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Patel Taylor’s giant east London scheme gets go-ahead

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Patel Taylor has won planning permission for a major mixed-use development on an 11ha former Parcelforce depot site in Newham, east London

The planning application was approved despite it breaking Greater London Authority guidance on density and the council’s own tall buildings policy.

The council’s strategic development committee voted earlier this week to approve an outline planning application to implement the practice’s masterplan, drawn up for Berkeley Homes.

Councillors also gave detailed permission for the 1,020 home first phase of the scheme, which includes 612 homes by Patel Taylor and a further 408 units by Sheppard Robson.

The outline application includes five buildings over 20 storeys, and two buildings in excess of 30 storeys, meaning it contravenes Newham’s policy on tall buildings.

But a report presented to councillors said: ‘Officers have favoured a view in support of sustainable development in accordance with the NPPF.

‘The public benefits of the proposed development are therefore considered to outweigh any harm caused by the scale and massing of the development.’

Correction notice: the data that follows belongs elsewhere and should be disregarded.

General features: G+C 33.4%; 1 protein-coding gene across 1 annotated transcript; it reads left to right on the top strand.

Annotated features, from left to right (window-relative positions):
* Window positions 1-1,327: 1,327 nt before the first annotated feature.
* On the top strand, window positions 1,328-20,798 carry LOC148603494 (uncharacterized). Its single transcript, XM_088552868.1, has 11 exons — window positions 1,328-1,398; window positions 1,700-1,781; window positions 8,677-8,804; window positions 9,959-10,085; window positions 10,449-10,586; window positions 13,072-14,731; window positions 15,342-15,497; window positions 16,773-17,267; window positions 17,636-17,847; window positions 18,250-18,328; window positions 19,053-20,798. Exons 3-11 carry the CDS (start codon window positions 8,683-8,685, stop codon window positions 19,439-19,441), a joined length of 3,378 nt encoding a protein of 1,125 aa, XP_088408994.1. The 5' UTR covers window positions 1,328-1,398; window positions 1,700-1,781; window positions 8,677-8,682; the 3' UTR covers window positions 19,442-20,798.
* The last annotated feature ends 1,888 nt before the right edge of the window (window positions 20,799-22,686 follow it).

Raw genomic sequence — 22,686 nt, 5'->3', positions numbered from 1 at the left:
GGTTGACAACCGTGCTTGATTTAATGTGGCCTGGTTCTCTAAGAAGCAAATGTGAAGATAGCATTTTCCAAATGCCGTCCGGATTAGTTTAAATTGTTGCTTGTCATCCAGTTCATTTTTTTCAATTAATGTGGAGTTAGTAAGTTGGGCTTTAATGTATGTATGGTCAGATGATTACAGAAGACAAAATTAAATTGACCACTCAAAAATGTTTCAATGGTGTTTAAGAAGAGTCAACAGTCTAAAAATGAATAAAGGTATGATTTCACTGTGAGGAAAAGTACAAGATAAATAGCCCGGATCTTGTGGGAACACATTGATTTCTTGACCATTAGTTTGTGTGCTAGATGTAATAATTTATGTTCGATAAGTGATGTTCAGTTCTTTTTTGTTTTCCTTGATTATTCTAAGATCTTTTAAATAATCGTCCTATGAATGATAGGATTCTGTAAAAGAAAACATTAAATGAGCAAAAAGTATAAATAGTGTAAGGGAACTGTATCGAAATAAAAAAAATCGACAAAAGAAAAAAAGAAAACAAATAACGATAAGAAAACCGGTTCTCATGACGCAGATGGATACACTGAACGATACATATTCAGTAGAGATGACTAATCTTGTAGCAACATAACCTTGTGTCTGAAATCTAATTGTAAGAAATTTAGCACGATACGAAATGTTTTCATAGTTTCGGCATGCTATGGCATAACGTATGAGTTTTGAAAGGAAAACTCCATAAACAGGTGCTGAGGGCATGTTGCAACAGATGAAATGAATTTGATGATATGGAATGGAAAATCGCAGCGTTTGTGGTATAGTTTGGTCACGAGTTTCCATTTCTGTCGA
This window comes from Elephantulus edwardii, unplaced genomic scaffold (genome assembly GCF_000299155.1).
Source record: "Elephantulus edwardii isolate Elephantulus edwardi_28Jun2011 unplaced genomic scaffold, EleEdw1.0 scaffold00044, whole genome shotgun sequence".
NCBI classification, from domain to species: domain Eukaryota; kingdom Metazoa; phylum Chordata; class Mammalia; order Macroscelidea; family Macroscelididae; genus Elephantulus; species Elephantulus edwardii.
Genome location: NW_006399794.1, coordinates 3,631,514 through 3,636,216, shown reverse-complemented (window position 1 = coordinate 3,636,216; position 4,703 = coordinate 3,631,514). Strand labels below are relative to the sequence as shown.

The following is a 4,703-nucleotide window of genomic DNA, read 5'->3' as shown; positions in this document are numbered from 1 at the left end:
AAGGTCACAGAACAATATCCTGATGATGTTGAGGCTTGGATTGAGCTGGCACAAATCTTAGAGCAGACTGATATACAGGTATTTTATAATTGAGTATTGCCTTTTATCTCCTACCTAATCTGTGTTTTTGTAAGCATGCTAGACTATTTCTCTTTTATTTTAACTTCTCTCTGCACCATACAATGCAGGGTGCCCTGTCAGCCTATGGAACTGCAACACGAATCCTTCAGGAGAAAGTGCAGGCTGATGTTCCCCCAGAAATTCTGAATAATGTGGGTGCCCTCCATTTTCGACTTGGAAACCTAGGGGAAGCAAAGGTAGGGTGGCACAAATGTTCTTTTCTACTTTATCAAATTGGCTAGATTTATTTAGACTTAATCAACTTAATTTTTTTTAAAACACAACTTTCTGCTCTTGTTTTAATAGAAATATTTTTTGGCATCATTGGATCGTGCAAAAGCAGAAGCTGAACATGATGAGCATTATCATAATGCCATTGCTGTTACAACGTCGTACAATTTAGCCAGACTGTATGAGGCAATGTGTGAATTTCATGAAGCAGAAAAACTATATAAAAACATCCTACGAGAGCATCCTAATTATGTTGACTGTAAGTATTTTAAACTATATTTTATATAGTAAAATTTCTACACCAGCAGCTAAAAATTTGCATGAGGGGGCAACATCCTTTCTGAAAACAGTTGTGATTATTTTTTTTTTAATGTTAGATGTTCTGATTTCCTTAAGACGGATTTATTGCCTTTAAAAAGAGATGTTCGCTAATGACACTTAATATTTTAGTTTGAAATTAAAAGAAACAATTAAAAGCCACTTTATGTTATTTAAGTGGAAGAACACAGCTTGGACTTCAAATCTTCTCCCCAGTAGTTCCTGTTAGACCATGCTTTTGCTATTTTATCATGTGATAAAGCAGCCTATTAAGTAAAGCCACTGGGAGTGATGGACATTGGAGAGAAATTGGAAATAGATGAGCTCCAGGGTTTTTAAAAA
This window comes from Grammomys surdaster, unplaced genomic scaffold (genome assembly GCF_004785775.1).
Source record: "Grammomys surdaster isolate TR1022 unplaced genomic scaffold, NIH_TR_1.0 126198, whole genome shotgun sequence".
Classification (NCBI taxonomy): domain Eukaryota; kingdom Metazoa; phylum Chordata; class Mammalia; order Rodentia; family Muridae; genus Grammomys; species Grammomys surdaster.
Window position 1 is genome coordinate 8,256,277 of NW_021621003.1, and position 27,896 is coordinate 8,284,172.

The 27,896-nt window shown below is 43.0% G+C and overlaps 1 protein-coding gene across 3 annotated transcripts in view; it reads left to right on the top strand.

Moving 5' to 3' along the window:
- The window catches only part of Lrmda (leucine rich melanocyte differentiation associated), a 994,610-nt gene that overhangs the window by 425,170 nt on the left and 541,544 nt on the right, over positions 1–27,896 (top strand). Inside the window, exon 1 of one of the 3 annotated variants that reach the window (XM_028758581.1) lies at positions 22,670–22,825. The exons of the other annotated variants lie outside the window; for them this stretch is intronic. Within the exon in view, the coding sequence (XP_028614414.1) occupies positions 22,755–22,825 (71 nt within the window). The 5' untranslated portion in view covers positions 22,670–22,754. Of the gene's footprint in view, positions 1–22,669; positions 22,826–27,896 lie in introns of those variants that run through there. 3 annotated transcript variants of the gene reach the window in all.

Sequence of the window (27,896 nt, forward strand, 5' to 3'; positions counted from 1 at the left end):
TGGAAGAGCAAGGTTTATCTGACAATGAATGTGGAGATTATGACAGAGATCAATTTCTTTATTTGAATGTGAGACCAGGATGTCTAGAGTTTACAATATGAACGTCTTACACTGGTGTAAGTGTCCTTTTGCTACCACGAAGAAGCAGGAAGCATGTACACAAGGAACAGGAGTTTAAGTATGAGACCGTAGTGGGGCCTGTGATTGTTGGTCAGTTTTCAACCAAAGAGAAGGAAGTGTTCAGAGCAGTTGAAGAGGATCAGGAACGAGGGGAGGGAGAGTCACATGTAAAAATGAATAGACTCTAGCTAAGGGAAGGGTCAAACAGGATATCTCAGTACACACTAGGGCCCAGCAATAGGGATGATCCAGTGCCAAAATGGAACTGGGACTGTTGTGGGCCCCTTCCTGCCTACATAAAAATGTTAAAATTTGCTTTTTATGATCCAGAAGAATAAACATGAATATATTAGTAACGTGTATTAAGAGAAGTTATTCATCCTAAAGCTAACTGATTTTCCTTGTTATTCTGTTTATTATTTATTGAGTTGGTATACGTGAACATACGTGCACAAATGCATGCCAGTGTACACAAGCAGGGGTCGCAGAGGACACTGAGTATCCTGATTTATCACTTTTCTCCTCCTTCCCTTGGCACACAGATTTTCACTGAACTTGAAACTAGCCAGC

Sheppard Robson’s detailed application includes 11,700m² of community and leisure space including a new secondary school. Around 5,400m² of shops and 689m² of office space are part of Patel Taylor’s detailed application.

Patel Taylor’s outline application allows for 261,716m² of residential space in the remaining phases, plus a further 9,310m² of retail space, 390m² of community and leisure, plus 6,463m² of offices.

The council included a condition asking for more information in response to concerns over the design of two buildings within the first phase.

Officers said that one of the site’s proposed towers had a PPC aluminium frame, even though it was originally presented to the council’s design review panel as being entirely stone or concrete.

In addition, concerns were raised about a community building containing exhibition space and a café.

The report said: ‘It feels like the design of this building has been overlooked with greater priority given to the design of the housing plots.’

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